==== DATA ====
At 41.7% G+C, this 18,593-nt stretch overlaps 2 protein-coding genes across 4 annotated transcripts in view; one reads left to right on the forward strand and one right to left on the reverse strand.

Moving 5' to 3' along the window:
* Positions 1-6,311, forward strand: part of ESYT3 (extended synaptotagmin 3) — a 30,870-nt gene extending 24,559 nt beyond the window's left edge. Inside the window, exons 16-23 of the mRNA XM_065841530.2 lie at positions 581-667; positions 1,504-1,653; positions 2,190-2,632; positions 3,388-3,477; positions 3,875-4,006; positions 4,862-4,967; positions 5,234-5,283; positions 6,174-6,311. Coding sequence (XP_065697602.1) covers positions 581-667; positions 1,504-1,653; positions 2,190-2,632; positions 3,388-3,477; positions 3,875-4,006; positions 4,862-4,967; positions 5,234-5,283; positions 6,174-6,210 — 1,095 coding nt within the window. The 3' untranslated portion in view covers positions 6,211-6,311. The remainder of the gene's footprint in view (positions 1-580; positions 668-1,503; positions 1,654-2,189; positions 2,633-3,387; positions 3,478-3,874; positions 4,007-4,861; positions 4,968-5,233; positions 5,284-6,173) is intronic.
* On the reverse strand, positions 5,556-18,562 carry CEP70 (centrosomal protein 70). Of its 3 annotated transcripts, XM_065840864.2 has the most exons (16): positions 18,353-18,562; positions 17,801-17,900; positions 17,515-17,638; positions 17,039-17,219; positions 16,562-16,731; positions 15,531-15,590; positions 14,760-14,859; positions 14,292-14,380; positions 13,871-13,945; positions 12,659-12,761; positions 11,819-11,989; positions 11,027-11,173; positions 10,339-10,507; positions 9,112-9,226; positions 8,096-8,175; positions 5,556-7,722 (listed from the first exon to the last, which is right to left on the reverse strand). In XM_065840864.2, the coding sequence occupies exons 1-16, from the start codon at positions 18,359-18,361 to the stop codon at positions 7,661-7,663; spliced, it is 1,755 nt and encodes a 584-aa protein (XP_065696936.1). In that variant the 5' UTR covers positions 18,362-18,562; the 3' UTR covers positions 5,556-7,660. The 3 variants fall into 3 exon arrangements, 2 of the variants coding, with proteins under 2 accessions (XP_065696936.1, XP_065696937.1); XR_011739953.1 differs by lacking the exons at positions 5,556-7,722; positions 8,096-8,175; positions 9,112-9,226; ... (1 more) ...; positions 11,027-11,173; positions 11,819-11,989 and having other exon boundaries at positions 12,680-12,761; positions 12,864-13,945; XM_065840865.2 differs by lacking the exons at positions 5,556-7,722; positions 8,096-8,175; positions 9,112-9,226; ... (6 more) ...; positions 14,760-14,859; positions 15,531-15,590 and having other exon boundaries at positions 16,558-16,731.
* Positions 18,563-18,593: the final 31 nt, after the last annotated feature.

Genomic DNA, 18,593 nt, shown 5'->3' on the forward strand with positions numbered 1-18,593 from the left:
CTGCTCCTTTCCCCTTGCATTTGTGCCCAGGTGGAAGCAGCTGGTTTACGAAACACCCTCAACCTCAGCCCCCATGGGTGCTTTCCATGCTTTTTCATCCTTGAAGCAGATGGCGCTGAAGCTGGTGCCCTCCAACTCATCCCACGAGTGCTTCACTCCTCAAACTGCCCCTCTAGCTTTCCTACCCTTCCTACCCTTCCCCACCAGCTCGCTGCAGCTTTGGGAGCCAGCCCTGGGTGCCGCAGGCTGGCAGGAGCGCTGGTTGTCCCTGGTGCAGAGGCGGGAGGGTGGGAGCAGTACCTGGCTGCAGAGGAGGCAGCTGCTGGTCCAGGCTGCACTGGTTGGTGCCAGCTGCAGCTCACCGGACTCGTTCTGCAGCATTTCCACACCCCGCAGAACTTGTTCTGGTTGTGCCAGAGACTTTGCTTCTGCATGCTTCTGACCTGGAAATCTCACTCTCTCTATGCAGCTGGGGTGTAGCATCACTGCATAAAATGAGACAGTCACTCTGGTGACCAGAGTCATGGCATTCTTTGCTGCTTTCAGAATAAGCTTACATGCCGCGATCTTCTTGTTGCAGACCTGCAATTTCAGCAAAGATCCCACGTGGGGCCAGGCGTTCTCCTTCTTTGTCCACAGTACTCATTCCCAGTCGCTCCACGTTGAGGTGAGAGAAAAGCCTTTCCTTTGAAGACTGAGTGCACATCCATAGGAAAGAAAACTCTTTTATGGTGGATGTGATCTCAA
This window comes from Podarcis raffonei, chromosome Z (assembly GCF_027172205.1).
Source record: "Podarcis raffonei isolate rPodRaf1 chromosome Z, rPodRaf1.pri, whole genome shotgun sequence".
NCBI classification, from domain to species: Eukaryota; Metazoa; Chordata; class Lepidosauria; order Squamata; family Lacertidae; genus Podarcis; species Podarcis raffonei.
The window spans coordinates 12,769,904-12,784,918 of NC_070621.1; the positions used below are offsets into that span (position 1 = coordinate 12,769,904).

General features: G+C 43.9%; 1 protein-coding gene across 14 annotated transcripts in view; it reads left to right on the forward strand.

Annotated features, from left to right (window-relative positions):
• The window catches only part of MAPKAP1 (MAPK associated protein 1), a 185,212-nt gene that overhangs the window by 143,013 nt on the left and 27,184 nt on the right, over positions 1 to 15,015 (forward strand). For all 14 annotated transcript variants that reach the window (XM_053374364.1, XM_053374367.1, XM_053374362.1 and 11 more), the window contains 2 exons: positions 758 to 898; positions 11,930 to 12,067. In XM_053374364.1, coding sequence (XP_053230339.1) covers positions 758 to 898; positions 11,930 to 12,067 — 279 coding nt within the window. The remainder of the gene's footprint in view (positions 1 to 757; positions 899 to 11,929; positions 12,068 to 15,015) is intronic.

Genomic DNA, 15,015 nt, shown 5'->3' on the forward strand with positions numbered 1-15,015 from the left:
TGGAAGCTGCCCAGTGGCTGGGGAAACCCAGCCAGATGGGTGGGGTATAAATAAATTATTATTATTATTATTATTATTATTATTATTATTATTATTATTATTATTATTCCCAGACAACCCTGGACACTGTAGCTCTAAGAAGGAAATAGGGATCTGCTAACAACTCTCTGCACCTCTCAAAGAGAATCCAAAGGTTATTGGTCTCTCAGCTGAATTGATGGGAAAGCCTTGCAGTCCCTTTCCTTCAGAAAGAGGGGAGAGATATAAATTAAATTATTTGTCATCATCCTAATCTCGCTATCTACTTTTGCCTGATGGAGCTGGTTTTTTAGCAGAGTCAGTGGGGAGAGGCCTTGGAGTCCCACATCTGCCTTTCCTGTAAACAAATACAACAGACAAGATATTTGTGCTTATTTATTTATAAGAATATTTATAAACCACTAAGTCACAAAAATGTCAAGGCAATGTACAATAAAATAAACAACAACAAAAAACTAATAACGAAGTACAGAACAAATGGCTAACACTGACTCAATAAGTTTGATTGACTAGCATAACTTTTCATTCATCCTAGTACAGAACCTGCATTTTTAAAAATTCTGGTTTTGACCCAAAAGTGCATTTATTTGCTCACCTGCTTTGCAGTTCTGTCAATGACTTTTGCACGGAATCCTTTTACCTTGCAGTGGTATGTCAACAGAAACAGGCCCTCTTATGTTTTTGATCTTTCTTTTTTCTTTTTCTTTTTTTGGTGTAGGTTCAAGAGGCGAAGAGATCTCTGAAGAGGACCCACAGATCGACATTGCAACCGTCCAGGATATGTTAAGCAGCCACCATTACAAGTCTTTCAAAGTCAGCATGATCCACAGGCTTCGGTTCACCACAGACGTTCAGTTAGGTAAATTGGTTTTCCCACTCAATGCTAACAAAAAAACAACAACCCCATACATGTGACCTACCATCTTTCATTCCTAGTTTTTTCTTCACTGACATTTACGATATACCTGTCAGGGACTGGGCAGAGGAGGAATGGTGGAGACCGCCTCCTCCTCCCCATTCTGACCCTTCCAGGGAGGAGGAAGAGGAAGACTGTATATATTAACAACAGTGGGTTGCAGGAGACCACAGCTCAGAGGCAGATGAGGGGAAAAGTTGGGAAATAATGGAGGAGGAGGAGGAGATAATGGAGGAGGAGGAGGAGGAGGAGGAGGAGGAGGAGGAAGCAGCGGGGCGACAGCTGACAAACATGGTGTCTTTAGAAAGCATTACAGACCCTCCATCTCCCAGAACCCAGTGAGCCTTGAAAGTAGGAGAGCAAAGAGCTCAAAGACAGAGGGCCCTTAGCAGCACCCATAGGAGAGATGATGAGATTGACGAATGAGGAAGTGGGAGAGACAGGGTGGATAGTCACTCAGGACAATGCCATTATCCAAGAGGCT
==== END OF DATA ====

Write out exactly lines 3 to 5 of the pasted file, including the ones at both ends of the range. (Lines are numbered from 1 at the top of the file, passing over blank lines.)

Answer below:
* Positions 1-6,311, forward strand: part of ESYT3 (extended synaptotagmin 3) — a 30,870-nt gene extending 24,559 nt beyond the window's left edge. Inside the window, exons 16-23 of the mRNA XM_065841530.2 lie at positions 581-667; positions 1,504-1,653; positions 2,190-2,632; positions 3,388-3,477; positions 3,875-4,006; positions 4,862-4,967; positions 5,234-5,283; positions 6,174-6,311. Coding sequence (XP_065697602.1) covers positions 581-667; positions 1,504-1,653; positions 2,190-2,632; positions 3,388-3,477; positions 3,875-4,006; positions 4,862-4,967; positions 5,234-5,283; positions 6,174-6,210 — 1,095 coding nt within the window. The 3' untranslated portion in view covers positions 6,211-6,311. The remainder of the gene's footprint in view (positions 1-580; positions 668-1,503; positions 1,654-2,189; positions 2,633-3,387; positions 3,478-3,874; positions 4,007-4,861; positions 4,968-5,233; positions 5,284-6,173) is intronic.
* On the reverse strand, positions 5,556-18,562 carry CEP70 (centrosomal protein 70). Of its 3 annotated transcripts, XM_065840864.2 has the most exons (16): positions 18,353-18,562; positions 17,801-17,900; positions 17,515-17,638; positions 17,039-17,219; positions 16,562-16,731; positions 15,531-15,590; positions 14,760-14,859; positions 14,292-14,380; positions 13,871-13,945; positions 12,659-12,761; positions 11,819-11,989; positions 11,027-11,173; positions 10,339-10,507; positions 9,112-9,226; positions 8,096-8,175; positions 5,556-7,722 (listed from the first exon to the last, which is right to left on the reverse strand). In XM_065840864.2, the coding sequence occupies exons 1-16, from the start codon at positions 18,359-18,361 to the stop codon at positions 7,661-7,663; spliced, it is 1,755 nt and encodes a 584-aa protein (XP_065696936.1). In that variant the 5' UTR covers positions 18,362-18,562; the 3' UTR covers positions 5,556-7,660. The 3 variants fall into 3 exon arrangements, 2 of the variants coding, with proteins under 2 accessions (XP_065696936.1, XP_065696937.1); XR_011739953.1 differs by lacking the exons at positions 5,556-7,722; positions 8,096-8,175; positions 9,112-9,226; ... (1 more) ...; positions 11,027-11,173; positions 11,819-11,989 and having other exon boundaries at positions 12,680-12,761; positions 12,864-13,945; XM_065840865.2 differs by lacking the exons at positions 5,556-7,722; positions 8,096-8,175; positions 9,112-9,226; ... (6 more) ...; positions 14,760-14,859; positions 15,531-15,590 and having other exon boundaries at positions 16,558-16,731.
* Positions 18,563-18,593: the final 31 nt, after the last annotated feature.